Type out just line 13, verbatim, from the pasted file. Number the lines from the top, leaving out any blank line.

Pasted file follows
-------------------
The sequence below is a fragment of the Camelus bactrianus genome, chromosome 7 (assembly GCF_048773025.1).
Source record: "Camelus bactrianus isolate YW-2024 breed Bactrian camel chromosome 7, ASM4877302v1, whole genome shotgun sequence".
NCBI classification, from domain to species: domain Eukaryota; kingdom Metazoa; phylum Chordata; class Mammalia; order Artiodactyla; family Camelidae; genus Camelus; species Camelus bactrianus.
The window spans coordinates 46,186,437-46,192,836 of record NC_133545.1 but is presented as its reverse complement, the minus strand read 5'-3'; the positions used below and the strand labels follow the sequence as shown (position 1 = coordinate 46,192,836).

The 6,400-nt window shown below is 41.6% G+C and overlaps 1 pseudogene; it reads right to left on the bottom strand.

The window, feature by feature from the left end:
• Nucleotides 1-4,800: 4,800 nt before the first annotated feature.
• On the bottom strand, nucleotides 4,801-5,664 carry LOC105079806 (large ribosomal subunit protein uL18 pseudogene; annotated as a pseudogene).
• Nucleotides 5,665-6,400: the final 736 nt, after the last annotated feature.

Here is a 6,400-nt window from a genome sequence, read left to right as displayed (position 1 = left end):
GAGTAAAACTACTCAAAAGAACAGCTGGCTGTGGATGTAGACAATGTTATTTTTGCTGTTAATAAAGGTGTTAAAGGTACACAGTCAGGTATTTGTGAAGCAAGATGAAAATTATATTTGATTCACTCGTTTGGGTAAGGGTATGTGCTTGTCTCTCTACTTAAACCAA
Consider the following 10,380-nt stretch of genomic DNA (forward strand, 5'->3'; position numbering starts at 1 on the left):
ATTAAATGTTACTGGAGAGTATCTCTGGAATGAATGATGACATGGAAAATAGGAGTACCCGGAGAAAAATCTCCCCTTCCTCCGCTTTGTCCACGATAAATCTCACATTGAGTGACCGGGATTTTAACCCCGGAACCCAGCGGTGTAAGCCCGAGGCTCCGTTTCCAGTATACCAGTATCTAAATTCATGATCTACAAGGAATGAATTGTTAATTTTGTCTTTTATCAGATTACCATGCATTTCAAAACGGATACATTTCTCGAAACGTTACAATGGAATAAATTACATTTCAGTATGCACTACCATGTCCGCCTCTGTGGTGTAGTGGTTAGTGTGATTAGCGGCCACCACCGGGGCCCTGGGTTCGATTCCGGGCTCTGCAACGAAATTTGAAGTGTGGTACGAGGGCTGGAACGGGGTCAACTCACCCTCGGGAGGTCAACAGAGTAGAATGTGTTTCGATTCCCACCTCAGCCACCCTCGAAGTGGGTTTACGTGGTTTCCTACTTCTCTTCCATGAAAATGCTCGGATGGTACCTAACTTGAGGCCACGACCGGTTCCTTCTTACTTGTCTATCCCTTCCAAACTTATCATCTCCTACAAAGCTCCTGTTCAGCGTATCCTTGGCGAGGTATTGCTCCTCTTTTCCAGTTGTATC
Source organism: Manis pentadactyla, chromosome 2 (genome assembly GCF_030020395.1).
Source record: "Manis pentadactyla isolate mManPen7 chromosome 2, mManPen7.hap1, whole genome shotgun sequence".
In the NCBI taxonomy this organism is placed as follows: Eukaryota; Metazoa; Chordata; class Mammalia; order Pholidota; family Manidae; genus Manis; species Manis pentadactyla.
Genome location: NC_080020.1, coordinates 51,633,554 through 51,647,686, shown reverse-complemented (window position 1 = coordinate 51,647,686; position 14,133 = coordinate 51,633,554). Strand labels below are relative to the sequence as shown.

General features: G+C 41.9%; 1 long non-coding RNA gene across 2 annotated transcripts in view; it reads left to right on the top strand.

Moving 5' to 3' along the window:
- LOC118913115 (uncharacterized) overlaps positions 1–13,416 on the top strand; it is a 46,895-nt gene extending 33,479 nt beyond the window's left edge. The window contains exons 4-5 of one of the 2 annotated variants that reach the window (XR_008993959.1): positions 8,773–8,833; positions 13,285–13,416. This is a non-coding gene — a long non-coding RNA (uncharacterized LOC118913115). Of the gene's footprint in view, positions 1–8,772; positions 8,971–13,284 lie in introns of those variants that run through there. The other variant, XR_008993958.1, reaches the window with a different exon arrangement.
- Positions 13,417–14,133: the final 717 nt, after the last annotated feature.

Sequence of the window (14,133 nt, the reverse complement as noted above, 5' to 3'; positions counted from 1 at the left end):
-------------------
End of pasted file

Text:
ATTAAATGTTACTGGAGAGTATCTCTGGAATGAATGATGACATGGAAAATAGGAGTACCCGGAGAAAAATCTCCCCTTCCTCCGCTTTGTCCACGATAAATCTCACATTGAGTGACCGGGATTTTAACCCCGGAACCCAGCGGTGTAAGCCCGAGGCTCCGTTTCCAGTATACCAGTATCTAAATTCATGATCTACAAGGAATGAATTGTTAATTTTGTCTTTTATCAGATTACCATGCATTTCAAAACGGATACATTTCTCGAAACGTTACAATGGAATAAATTACATTTCAGTATGCACTACCATGTCCGCCTCTGTGGTGTAGTGGTTAGTGTGATTAGCGGCCACCACCGGGGCCCTGGGTTCGATTCCGGGCTCTGCAACGAAATTTGAAGTGTGGTACGAGGGCTGGAACGGGGTCAACTCACCCTCGGGAGGTCAACAGAGTAGAATGTGTTTCGATTCCCACCTCAGCCACCCTCGAAGTGGGTTTACGTGGTTTCCTACTTCTCTTCCATGAAAATGCTCGGATGGTACCTAACTTGAGGCCACGACCGGTTCCTTCTTACTTGTCTATCCCTTCCAAACTTATCATCTCCTACAAAGCTCCTGTTCAGCGTATCCTTGGCGAGGTATTGCTCCTCTTTTCCAGTTGTATC